The Entlebucher Sennenhund or Entlebucher Mountain Dog is the smallest of the four Sennenhunds, a dog type that includes four regional breeds. The name Sennenhund refers to people called Senn, herders in the Swiss Alps. Entlebuch is a municipality in the canton of Lucerne in Switzerland. The breed is also known in English as the Entelbuch Mountain Dog, Entelbucher Cattle Dog, and similar combinations.
All of the Sennenhund breeds are believed to be descended from large molossers brought to Switzerland by the Romans in the first century B.C. However, the Entlebucher was only described as a separate breed in 1889, although for many years little distinction was made between the Appenzeller Sennenhund and the Entlebucher Sennenhund. In 1913, four bobtail Entlebucher Sennenhund were shown to Albert Heim, an advocate for the increasingly rare Sennenhund breeds. The breed was entered into the Swiss Kennel Club stud book, but World War I intervened, and at first after the war no examples of the breed could be found. The first breed club was not formed until 1926, sixteen dogs of the type were found in 1927, and the breed slowly was restored. Although originally kept for guarding and herding, today the breed is usually kept as a lively companion.
Four breeds of Sennenhund The four breeds of Sennenhund, with the original breed name followed by the most popular English version of the breed name. Grosser Schweizer Sennenhund, Greater Swiss Mountain Dog Berner Sennenhund, Bernese Mountain Dog Appenzeller Sennenhund, Appenzeller Entlebucher Sennenhund, Entlebucher Mountain Dog It shares many characteristics of other Mountain dogs from around the world.
The female Entlebucher Sennenhund is a square; the male is a longer, less square, sturdy, medium-sized dog. It has small, triangular ears and rather small brown eyes. The head is well proportioned to the body, with a strong flat skull. The long jaw is well formed and powerful. The feet are compact, supporting its muscular body. The smooth coat is close and smooth with symmetrical markings of black, tan, and white. This tricolor coat has white on its toes, tail-tip, and the chest and blaze where the fur is soft and fluffy; the tan always lies between the black and the white. It has muscular, broad hips. The hocks are naturally well angled. The tail is sometimes docked, a practice which is now prohibited by law in many countries, or it may have a natural bobtail. Height at the withers is 19-20 ins (48–50 cm) and weight is 45-65 lbs (20–30 kg).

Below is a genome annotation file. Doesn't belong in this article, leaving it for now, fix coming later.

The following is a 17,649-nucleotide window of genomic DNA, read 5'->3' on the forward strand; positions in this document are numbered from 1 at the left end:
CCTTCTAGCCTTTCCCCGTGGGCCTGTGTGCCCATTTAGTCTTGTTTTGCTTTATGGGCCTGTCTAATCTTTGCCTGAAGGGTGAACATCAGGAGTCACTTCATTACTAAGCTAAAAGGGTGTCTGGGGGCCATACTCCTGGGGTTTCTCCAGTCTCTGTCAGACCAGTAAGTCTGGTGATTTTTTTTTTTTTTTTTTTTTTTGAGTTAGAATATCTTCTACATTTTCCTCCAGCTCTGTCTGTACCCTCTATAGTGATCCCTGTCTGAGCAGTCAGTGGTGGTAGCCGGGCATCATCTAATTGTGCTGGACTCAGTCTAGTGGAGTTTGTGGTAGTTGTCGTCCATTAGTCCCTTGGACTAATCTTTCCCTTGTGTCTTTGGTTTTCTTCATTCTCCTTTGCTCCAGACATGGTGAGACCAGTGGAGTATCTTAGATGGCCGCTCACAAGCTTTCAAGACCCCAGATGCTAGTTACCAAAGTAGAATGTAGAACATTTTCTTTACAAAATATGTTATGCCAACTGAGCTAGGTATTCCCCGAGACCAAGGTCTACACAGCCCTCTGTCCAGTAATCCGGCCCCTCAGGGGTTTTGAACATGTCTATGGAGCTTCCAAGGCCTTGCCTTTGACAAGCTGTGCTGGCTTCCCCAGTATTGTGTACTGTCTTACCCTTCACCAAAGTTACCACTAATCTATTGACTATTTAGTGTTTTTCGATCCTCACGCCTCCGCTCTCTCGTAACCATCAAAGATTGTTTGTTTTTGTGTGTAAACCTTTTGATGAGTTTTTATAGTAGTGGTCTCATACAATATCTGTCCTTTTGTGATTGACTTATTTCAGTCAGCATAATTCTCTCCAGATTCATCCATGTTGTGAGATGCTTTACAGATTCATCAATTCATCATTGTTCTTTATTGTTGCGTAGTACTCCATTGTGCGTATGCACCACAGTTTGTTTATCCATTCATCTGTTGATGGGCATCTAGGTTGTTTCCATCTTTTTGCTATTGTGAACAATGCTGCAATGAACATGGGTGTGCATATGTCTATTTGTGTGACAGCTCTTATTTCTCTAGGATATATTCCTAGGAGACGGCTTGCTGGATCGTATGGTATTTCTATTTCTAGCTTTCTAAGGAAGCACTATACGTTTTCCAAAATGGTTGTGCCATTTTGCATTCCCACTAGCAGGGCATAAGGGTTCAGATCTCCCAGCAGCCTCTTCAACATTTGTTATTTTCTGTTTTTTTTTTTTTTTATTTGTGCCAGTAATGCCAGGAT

Temperament As with all large, active working dogs, this breed should be well socialized early in life with other dogs and people, and be provided with regular activity and training. Temperament of individual dogs may vary. The Standard says that the breed is "good-natured and devoted towards people familiar to him, slightly suspicious of strangers."
Kennel club recognition The Entlebucher Sennenhund is recognised internationally by the Fédération Cynologique Internationale, using the standard written in the breed's native Switzerland. Other national kennel clubs not affiliated with the Fédération Cynologique Internationale also recognise the breed, often writing their own versions of the breed standard. The Entlebucher is recognised by The Kennel Club (UK) and the Canadian Kennel Club and placed in the Working Group. The United States Kennel Club (US) places the breed in the Guardian Dog Group. It is not yet recognised by the New Zealand Kennel Club or the Australian National Kennel Council. The breed is recognised by numerous small clubs and internet-based registries, where it is promoted as a rare breed for puppy buyers seeking a unique pet. The breed was accepted into the American Kennel Club Stud Book on December 1, 2010 and became eligible to compete in the herding dog group on January 1, 2011.
Health issues Inbreeding due to the small foundation stock numbers has led to Entlebuchers suffering from congenital defects, the most common of which is hip dysplasia. Hemolytic anemia also is known to occur. Progressive Retinal Atrophy (PRA) is also present in the breed. The National Entlebucher Mountain Dog Association (NEMDA), in collaboration with other organizations, is working to eliminate these issues from the breed through responsible breeding, genetic testing, and fact dissemination.